Sharon S. Stoll, 38
BS biology ’05
Assistant professor, Department of Neurology, and neuro-immunologist, Yale Medicine (New Haven, Connecticut); CEO, Global Consult MD (Philadelphia)
Being a physician-scientist is the perfect mix of passions for Sharon Stoll. On a daily basis, the doctor gets to combine her love for research with her devotion to caring for others. As a specialist in neuroimmunology, a field that studies both the nervous and immune systems, Stoll specializes in developing better therapies for autoimmune neurologic diseases working primarily with patients who have multiple sclerosis. She is currently an assistant professor of neurology at Yale School of Medicine and involved in several clinical trials for both relapsing and progressive forms of multiple sclerosis. Patients with advanced disease often have limited options. But Stoll’s research is challenging conventional thinking. For example, intrathecal baclofen pump (ITBP) is a muscle relaxant therapy that reduces the spasticity or stiffness caused by damaged nerve pathways. Traditionally, ITBP is not recommended for patients with multiple sclerosis who are still ambulatory, but Stoll has found ITBP to be a life-changing therapeutic option for patients in unmanageable pain. She developed the first ITBP clinic at Yale Medicine/Yale New Haven Hospital for people with other autoimmune neurologic diseases. “One patient told me it was the first time he was pain-free in almost a decade,” she says. “This aspect of clinical care is what motivates and inspires me to continue evolving as a clinician.” Stoll has received numerous awards and recognitions, including the National Multiple Sclerosis Society Clinical Award and The Rodney D. Bell Resident Teaching Award. “I hope to continue doing what I love to do, which is taking care of my patients, teaching residents and medical students, and advocating for patient rights,” she says.
In her own words…
My Greatest Accomplishment: Creating the first ITBP clinic specifically designed for people living with severe spasticity from multiple sclerosis and other neuro-immunological disorders, such as neuromyelitis optica spectrum disorder. What makes this clinic so unique is that ITBP therapy is usually reserved for people that are wheelchair-bound, typically from a spinal cord injury, traumatic brain injury, or stroke.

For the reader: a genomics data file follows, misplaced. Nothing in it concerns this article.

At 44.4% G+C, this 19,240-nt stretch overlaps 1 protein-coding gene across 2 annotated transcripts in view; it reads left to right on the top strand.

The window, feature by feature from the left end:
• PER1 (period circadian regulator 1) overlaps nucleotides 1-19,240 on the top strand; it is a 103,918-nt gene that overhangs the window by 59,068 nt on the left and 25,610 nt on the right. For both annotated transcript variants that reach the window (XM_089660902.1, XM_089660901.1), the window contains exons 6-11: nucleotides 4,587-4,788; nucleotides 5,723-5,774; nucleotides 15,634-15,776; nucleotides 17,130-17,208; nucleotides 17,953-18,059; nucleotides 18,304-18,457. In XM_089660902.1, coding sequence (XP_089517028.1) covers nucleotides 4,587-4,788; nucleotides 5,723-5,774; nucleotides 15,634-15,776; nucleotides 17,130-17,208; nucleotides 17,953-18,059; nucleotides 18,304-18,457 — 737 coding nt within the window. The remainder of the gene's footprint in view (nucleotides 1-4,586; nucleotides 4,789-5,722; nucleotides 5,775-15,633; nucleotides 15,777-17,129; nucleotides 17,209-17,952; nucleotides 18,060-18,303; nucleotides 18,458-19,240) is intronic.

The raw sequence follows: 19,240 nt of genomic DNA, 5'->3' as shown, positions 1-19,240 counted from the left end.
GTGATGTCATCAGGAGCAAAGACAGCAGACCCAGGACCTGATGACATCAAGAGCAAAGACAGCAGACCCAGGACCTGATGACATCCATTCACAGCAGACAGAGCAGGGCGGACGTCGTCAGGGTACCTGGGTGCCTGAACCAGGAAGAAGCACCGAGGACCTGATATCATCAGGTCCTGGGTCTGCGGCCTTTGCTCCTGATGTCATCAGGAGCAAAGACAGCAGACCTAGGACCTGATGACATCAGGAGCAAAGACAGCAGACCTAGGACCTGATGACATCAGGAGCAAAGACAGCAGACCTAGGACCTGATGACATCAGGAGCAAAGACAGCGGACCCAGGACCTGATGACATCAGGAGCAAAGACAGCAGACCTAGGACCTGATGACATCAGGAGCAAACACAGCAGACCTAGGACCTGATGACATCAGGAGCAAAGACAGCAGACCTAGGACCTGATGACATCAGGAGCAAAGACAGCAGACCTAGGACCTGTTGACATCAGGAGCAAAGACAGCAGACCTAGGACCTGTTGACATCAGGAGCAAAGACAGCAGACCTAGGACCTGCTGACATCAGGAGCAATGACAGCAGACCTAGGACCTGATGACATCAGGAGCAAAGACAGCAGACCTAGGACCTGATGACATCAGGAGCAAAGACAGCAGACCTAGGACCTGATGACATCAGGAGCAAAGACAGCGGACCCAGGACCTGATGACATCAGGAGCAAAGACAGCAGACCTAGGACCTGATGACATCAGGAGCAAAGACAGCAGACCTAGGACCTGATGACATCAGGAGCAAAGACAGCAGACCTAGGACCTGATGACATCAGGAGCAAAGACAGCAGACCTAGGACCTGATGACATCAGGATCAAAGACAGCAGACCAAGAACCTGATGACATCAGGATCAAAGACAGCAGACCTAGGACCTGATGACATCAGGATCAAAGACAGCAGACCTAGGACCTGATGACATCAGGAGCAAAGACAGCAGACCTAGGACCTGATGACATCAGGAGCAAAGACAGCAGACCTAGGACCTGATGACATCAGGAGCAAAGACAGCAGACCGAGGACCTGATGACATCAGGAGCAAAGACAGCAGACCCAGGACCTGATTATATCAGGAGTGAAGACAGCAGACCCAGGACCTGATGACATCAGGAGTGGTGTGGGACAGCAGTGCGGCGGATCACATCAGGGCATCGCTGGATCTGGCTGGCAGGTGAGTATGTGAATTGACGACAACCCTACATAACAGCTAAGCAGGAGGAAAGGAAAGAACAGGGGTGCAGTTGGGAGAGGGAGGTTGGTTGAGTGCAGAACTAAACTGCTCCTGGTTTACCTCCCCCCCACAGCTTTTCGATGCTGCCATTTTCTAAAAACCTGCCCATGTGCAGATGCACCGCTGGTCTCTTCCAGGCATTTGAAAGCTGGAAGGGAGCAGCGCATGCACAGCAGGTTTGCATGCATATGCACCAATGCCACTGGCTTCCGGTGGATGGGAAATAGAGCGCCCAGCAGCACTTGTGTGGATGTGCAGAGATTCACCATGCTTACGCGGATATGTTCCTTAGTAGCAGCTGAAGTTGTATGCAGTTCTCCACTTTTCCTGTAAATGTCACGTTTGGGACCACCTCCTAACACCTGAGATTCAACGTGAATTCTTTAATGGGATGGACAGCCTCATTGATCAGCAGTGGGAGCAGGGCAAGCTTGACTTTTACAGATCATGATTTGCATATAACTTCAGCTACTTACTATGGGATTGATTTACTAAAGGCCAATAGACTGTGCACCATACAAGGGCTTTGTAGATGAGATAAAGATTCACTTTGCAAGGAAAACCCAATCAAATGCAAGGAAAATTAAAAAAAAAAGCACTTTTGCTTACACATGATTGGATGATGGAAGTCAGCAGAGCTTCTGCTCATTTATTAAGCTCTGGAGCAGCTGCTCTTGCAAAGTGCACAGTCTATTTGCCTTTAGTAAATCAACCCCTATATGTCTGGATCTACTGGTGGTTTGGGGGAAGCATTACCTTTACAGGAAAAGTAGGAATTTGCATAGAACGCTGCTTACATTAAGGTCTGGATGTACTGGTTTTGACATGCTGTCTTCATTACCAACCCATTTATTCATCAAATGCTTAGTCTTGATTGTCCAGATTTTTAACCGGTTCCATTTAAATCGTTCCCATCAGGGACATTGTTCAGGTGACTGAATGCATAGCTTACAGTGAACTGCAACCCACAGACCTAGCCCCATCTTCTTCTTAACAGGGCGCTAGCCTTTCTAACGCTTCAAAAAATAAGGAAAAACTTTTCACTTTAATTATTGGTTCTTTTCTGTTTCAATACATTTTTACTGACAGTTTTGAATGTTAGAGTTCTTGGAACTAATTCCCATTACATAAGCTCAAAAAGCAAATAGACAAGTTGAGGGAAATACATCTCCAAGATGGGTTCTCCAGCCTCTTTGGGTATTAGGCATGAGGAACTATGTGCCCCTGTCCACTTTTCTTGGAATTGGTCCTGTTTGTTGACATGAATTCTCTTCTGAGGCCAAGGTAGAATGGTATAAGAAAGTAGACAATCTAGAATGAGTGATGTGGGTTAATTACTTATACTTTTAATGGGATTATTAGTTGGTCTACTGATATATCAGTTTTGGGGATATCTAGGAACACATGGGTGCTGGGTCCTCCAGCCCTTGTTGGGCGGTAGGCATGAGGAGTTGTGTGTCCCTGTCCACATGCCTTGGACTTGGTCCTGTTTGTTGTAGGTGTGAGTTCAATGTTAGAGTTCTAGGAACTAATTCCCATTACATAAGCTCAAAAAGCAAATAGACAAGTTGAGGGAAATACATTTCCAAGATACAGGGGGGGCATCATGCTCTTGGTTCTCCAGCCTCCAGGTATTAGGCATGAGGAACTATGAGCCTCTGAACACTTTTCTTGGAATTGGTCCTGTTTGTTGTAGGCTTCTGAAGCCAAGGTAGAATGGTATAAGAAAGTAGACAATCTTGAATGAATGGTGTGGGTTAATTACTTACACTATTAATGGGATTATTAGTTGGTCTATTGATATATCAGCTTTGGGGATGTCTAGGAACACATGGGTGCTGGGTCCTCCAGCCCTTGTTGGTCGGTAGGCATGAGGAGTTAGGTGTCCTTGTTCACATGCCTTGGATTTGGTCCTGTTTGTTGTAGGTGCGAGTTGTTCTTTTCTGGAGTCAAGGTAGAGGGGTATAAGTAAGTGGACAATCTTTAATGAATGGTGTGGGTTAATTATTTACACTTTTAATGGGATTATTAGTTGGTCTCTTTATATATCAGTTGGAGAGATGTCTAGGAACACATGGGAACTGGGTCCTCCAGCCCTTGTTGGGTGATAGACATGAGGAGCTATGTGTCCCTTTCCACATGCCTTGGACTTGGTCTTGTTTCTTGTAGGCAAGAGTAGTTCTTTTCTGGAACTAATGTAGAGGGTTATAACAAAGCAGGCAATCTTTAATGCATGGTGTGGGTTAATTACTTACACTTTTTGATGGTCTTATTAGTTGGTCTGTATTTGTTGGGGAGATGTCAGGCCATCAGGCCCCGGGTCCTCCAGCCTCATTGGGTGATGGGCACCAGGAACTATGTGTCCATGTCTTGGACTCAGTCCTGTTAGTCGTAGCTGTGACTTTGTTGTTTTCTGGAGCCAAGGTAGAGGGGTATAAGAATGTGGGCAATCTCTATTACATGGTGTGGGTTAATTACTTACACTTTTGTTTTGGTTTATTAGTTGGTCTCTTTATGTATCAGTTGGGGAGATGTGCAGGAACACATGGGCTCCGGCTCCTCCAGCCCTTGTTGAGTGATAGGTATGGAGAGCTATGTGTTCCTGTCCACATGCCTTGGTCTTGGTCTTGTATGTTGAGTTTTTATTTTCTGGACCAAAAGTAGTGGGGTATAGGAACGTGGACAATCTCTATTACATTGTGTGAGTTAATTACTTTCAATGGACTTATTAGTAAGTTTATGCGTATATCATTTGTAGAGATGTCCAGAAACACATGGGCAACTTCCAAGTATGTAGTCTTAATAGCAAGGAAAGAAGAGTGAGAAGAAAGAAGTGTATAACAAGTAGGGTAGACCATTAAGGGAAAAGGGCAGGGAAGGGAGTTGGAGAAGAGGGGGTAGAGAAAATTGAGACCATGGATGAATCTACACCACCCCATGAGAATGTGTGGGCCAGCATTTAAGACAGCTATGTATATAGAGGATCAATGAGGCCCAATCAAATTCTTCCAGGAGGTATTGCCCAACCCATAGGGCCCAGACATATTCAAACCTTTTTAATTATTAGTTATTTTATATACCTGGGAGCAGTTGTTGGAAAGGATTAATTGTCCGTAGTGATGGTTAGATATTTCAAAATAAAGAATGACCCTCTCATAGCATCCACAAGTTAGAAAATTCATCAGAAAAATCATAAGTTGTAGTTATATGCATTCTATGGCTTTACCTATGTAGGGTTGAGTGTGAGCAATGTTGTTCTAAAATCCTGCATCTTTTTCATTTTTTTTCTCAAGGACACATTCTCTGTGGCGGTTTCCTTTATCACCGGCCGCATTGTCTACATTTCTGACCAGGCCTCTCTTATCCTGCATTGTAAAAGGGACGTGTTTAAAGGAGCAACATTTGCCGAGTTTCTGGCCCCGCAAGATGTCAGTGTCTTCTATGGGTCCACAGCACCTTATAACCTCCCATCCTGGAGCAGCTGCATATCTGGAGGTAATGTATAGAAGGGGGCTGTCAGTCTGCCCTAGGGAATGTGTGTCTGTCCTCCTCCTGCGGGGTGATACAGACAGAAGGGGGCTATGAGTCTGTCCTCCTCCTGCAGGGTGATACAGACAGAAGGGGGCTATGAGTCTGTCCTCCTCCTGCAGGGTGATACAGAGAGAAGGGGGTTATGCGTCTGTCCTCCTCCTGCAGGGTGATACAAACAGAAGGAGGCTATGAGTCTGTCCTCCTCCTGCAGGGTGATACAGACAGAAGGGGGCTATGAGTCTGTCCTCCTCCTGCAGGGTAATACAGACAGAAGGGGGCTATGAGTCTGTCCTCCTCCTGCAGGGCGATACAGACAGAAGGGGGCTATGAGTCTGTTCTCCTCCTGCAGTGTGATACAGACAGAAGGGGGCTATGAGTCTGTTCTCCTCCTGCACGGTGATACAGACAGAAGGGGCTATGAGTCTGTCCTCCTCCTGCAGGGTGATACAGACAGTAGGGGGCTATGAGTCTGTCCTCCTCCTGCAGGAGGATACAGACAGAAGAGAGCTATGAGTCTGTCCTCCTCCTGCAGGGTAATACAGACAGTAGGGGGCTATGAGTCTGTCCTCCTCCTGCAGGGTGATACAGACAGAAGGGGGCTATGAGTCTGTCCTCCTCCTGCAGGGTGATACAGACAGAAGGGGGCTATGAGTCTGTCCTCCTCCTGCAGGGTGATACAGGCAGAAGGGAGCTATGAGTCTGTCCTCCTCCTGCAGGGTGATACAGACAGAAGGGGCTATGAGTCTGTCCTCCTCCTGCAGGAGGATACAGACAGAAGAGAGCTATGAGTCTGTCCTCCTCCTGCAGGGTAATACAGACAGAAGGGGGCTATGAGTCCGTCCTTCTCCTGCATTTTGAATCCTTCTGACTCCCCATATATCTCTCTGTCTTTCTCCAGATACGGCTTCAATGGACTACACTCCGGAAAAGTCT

How Drexel Helped Me: Drexel is where I met my husband, in Physiology 101 class. After spending much of our time together in numerous labs we soon realized we had common interests and goals.
What Success Looks Like to Me: Continuing to do what I love by caring for my patients, providing comfort during a difficult diagnosis, and helping them realize that they have a partner and a provider to care for them.
How the Past Year Has Influenced Me: Navigating people through their COVID questions via media appearances has been a source of comfort to me and a silver lining during this period. The neurology conferences and lecture series that I run have moved online, and now attract a more international audience of physicians “Zooming” in from around the world — accelerating the exchange of ideas and medical knowledge. My treatment protocols are more readily accessible to neurologists struggling to treat rare and complex neuro-immunological conditions.
My Top Post-Pandemic Plan: I plan to take advantage of a Zoom-philic world, in which my ability to lecture, talk, meet, or do a quick TV spot is a mere click away.